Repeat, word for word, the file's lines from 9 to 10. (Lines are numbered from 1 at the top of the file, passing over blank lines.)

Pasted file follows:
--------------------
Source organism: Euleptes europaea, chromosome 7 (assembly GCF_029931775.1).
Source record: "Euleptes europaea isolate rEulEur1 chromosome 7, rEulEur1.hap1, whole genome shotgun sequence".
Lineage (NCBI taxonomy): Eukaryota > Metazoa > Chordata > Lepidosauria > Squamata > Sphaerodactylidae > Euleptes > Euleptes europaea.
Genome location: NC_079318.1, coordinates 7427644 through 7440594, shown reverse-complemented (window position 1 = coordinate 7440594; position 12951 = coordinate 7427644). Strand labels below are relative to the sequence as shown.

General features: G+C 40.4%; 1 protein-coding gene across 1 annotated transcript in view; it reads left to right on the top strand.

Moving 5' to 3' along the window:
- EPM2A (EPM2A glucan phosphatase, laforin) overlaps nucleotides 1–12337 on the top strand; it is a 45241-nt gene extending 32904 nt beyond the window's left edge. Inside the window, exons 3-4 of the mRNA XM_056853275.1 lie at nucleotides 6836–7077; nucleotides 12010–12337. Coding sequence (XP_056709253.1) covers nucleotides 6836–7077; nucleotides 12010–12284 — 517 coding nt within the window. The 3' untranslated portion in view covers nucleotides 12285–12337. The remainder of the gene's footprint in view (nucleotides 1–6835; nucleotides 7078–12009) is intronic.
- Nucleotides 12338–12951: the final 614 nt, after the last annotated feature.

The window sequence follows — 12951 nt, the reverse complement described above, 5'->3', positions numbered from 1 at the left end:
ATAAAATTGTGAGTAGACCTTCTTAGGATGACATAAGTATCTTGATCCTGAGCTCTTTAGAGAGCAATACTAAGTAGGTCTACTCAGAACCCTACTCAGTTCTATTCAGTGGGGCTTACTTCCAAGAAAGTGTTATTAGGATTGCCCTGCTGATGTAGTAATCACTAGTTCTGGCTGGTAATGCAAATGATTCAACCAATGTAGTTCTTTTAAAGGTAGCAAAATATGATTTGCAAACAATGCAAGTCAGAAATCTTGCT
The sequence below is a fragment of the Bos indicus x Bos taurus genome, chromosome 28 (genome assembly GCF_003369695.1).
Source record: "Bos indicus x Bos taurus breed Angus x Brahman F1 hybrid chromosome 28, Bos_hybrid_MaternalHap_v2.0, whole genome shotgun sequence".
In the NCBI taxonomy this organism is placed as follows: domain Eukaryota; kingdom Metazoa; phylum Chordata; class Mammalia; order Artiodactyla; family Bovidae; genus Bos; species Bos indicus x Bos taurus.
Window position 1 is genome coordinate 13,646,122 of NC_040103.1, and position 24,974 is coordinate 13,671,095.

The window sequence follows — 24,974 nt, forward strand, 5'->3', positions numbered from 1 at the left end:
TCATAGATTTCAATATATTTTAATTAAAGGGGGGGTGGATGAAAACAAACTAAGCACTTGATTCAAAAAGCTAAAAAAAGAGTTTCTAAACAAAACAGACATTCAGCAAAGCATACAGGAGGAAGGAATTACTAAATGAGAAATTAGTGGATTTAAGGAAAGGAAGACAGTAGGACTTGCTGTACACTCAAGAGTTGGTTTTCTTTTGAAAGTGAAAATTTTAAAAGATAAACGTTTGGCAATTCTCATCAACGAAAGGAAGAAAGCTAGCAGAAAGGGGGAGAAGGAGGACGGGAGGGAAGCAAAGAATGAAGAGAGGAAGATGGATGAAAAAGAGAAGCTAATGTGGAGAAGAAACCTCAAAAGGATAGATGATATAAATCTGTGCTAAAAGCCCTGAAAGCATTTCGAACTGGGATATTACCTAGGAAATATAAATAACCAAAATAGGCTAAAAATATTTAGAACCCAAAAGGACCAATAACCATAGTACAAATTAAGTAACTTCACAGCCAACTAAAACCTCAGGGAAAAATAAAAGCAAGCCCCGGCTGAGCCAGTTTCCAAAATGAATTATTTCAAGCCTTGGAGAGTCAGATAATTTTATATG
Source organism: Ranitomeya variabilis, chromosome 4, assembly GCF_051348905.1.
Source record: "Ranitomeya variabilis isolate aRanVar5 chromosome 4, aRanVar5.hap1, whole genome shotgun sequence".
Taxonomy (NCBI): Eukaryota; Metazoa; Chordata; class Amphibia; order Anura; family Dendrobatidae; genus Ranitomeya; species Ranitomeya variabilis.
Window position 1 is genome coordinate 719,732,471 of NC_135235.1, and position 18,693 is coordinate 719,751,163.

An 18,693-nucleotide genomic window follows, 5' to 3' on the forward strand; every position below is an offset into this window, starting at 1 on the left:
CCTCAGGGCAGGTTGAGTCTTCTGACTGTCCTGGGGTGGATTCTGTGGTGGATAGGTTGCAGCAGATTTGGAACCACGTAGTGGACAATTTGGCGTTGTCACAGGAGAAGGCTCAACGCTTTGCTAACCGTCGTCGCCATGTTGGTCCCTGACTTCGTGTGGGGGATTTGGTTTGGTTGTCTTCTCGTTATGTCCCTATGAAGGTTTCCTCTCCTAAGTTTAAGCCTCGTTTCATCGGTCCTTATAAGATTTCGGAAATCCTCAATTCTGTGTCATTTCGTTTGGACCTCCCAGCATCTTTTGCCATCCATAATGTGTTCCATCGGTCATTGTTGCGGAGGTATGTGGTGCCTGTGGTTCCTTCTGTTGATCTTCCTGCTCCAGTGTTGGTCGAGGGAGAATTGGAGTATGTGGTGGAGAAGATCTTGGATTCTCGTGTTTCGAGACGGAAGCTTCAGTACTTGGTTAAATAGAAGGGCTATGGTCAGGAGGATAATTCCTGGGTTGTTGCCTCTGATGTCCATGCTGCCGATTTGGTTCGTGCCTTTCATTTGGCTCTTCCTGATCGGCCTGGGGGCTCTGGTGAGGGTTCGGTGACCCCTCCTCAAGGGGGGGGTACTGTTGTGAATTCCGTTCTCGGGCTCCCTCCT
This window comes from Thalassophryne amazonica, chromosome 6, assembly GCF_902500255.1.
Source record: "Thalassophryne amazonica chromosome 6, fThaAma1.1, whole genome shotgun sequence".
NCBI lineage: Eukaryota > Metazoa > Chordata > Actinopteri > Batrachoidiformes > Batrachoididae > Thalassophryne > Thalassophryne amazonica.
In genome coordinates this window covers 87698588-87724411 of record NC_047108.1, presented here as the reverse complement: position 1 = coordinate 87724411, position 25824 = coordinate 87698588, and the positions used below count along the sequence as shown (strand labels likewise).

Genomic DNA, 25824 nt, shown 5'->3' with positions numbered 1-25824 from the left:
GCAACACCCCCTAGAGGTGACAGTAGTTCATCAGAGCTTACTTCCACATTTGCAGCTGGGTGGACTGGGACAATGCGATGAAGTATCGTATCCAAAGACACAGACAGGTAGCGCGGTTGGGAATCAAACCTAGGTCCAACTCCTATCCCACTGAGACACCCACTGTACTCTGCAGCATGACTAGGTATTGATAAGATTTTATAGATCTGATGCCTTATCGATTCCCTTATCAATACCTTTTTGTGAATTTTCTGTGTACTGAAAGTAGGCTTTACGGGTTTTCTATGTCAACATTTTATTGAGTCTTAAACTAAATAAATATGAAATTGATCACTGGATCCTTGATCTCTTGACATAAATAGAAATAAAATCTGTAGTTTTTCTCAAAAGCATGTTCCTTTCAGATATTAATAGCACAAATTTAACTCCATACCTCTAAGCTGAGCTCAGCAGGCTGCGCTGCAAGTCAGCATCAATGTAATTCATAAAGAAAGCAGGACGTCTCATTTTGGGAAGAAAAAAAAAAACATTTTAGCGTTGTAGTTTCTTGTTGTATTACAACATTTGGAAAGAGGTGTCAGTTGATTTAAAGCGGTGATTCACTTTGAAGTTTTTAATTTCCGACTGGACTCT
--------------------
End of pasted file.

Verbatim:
The window sequence follows — 12951 nt, the reverse complement described above, 5'->3', positions numbered from 1 at the left end:
ATAAAATTGTGAGTAGACCTTCTTAGGATGACATAAGTATCTTGATCCTGAGCTCTTTAGAGAGCAATACTAAGTAGGTCTACTCAGAACCCTACTCAGTTCTATTCAGTGGGGCTTACTTCCAAGAAAGTGTTATTAGGATTGCCCTGCTGATGTAGTAATCACTAGTTCTGGCTGGTAATGCAAATGATTCAACCAATGTAGTTCTTTTAAAGGTAGCAAAATATGATTTGCAAACAATGCAAGTCAGAAATCTTGCT